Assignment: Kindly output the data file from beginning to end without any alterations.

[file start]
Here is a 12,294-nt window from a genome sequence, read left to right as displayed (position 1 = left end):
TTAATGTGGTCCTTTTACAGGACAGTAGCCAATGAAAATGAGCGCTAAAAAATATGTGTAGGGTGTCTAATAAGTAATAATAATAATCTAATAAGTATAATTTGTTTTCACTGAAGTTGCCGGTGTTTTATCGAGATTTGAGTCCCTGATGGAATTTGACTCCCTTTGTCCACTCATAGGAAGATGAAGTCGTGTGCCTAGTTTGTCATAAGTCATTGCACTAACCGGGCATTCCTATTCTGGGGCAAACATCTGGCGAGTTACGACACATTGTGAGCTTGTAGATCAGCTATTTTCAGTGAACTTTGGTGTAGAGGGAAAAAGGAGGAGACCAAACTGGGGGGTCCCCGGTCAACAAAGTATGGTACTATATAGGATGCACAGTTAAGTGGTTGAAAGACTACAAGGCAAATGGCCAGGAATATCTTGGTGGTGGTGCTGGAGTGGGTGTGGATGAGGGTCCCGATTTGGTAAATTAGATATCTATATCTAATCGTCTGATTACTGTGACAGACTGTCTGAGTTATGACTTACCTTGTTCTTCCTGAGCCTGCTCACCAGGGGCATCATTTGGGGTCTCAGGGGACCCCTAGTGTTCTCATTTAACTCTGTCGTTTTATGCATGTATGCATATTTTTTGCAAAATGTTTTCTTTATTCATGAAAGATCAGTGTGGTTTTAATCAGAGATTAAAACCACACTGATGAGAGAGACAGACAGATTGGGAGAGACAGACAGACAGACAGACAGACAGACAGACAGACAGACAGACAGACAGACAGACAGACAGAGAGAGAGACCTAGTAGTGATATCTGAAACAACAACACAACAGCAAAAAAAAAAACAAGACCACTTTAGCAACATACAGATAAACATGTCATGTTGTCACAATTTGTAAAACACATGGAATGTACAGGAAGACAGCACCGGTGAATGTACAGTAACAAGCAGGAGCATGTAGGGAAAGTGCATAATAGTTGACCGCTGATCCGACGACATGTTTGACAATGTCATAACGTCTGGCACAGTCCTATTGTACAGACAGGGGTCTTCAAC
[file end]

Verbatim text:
Here is a 12,294-nt window from a genome sequence, read left to right as displayed (position 1 = left end):
TTAATGTGGTCCTTTTACAGGACAGTAGCCAATGAAAATGAGCGCTAAAAAATATGTGTAGGGTGTCTAATAAGTAATAATAATAATCTAATAAGTATAATTTGTTTTCACTGAAGTTGCCGGTGTTTTATCGAGATTTGAGTCCCTGATGGAATTTGACTCCCTTTGTCCACTCATAGGAAGATGAAGTCGTGTGCCTAGTTTGTCATAAGTCATTGCACTAACCGGGCATTCCTATTCTGGGGCAAACATCTGGCGAGTTACGACACATTGTGAGCTTGTAGATCAGCTATTTTCAGTGAACTTTGGTGTAGAGGGAAAAAGGAGGAGACCAAACTGGGGGGTCCCCGGTCAACAAAGTATGGTACTATATAGGATGCACAGTTAAGTGGTTGAAAGACTACAAGGCAAATGGCCAGGAATATCTTGGTGGTGGTGCTGGAGTGGGTGTGGATGAGGGTCCCGATTTGGTAAATTAGATATCTATATCTAATCGTCTGATTACTGTGACAGACTGTCTGAGTTATGACTTACCTTGTTCTTCCTGAGCCTGCTCACCAGGGGCATCATTTGGGGTCTCAGGGGACCCCTAGTGTTCTCATTTAACTCTGTCGTTTTATGCATGTATGCATATTTTTTGCAAAATGTTTTCTTTATTCATGAAAGATCAGTGTGGTTTTAATCAGAGATTAAAACCACACTGATGAGAGAGACAGACAGATTGGGAGAGACAGACAGACAGACAGACAGACAGACAGACAGACAGACAGACAGACAGACAGACAGACAGAGAGAGAGACCTAGTAGTGATATCTGAAACAACAACACAACAGCAAAAAAAAAAACAAGACCACTTTAGCAACATACAGATAAACATGTCATGTTGTCACAATTTGTAAAACACATGGAATGTACAGGAAGACAGCACCGGTGAATGTACAGTAACAAGCAGGAGCATGTAGGGAAAGTGCATAATAGTTGACCGCTGATCCGACGACATGTTTGACAATGTCATAACGTCTGGCACAGTCCTATTGTACAGACAGGGGTCTTCAAC